I’ve enjoyed a couple of very enjoyable painting trips using my Sketchbook in Norfolk in recent years following in the footsteps of one of my painting heroes Edward Seago who lived and painted around Norfolk. For those of you who are interested in landscape painting, there are some excellent books available about this immensely gifted and popular artist whose exhibitions would sell out within hours.
I’ve made several studies of Burnham Overy Mill on these trips. Whilst I was painting the one above, I also did a larger 14″ x 10″ on an Arches 140lb watercolour block whilst the washes were drying in the sketchbook which you can see on my website alanreed.com
I would keep reverting back to the sketchbook study and back again to the watercolour block. I also did another watercolour in my moleskine sketchbook.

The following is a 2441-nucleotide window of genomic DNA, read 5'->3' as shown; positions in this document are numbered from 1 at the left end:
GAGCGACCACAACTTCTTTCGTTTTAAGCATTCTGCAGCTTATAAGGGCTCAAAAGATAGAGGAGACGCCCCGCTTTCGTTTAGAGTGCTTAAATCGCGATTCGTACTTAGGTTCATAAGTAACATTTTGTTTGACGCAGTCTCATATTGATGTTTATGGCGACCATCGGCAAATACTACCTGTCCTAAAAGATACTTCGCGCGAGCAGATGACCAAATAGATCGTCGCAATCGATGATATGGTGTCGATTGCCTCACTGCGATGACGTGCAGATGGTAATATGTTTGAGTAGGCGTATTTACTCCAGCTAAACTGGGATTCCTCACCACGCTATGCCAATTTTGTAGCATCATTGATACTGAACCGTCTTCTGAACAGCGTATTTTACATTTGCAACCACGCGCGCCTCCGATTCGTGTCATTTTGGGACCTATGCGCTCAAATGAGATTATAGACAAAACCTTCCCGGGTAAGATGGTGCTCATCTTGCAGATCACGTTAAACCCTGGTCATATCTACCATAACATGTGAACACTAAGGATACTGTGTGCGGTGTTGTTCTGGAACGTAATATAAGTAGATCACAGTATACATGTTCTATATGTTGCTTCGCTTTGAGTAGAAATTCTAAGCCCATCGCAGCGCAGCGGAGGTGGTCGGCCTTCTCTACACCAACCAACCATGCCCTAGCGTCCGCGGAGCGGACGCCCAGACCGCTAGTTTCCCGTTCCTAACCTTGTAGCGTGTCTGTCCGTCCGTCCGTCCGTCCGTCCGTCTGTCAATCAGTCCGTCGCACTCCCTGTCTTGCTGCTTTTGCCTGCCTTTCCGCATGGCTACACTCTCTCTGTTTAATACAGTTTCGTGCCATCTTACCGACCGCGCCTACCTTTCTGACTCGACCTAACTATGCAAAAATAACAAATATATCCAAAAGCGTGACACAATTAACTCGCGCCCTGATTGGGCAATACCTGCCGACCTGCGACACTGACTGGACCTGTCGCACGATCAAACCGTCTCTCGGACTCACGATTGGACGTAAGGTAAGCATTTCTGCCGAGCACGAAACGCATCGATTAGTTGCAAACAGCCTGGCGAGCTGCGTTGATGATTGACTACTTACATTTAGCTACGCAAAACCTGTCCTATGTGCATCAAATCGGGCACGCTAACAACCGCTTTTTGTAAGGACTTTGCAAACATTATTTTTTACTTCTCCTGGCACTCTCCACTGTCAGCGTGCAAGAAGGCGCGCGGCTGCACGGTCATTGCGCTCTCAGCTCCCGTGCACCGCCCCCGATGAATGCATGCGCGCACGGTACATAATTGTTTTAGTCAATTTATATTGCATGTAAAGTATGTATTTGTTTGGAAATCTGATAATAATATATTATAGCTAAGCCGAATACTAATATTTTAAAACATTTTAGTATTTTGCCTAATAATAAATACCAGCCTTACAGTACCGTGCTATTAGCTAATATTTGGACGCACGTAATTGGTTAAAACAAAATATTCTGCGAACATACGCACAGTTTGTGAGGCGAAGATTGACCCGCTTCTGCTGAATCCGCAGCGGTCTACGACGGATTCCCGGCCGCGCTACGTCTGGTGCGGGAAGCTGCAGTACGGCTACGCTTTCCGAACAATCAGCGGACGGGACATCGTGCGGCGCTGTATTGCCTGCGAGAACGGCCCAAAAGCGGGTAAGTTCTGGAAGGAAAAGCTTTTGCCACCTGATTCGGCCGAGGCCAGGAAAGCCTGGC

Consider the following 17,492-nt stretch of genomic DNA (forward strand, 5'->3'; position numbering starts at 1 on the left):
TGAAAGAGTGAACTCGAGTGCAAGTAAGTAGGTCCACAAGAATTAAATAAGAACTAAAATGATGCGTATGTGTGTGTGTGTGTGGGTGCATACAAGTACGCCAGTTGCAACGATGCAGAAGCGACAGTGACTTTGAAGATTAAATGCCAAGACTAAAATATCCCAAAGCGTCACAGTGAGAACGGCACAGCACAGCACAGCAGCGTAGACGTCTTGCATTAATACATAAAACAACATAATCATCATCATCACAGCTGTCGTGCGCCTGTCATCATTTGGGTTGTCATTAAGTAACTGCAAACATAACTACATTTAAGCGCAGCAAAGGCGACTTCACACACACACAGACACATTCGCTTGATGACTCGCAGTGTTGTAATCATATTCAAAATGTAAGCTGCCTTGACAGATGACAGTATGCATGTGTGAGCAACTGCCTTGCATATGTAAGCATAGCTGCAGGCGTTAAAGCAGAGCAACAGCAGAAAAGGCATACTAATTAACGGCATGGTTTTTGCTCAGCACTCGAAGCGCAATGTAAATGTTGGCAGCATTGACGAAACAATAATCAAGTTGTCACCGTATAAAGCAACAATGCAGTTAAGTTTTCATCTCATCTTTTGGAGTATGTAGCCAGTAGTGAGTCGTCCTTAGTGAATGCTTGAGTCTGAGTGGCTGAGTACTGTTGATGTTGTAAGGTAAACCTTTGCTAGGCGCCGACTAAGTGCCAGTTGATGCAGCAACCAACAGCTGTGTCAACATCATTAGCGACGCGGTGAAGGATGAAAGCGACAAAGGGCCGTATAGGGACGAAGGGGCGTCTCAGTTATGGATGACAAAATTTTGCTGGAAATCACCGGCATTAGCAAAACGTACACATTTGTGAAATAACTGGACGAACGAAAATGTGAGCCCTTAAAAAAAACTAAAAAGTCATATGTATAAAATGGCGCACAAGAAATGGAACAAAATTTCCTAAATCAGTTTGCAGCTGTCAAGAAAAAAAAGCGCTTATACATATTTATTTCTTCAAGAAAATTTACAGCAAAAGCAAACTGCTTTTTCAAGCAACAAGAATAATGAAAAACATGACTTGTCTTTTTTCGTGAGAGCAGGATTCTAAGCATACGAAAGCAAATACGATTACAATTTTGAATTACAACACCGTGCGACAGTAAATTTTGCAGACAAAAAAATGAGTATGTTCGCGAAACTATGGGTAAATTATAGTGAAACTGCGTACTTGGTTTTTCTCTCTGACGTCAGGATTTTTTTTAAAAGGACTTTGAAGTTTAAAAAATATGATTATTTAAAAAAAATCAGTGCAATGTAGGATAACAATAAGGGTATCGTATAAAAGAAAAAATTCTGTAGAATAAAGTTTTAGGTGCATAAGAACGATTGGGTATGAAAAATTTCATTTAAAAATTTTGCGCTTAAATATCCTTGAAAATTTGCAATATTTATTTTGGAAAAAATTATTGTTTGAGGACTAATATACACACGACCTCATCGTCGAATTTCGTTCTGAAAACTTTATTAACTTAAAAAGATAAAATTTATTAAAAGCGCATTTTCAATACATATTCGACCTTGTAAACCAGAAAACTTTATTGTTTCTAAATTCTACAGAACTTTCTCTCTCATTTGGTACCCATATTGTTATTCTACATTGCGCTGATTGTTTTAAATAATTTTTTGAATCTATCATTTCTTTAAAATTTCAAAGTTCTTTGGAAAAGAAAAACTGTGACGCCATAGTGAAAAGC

It’s a useful “plein air” painting tip to employ for several reasons:
You can generally get twice as much done in the same amount of time whilst you are waiting for paint to dry.
The scene is usually a changing one because of the sky and cloud formations.
You will become more visually aware of your subject.
You will have something to refer back to in your sketchbook if you sell your other painting.
Next time you’re painting “plein air” in watercolour, try painting two of the same scene. You may be pleasantly surprised at the results.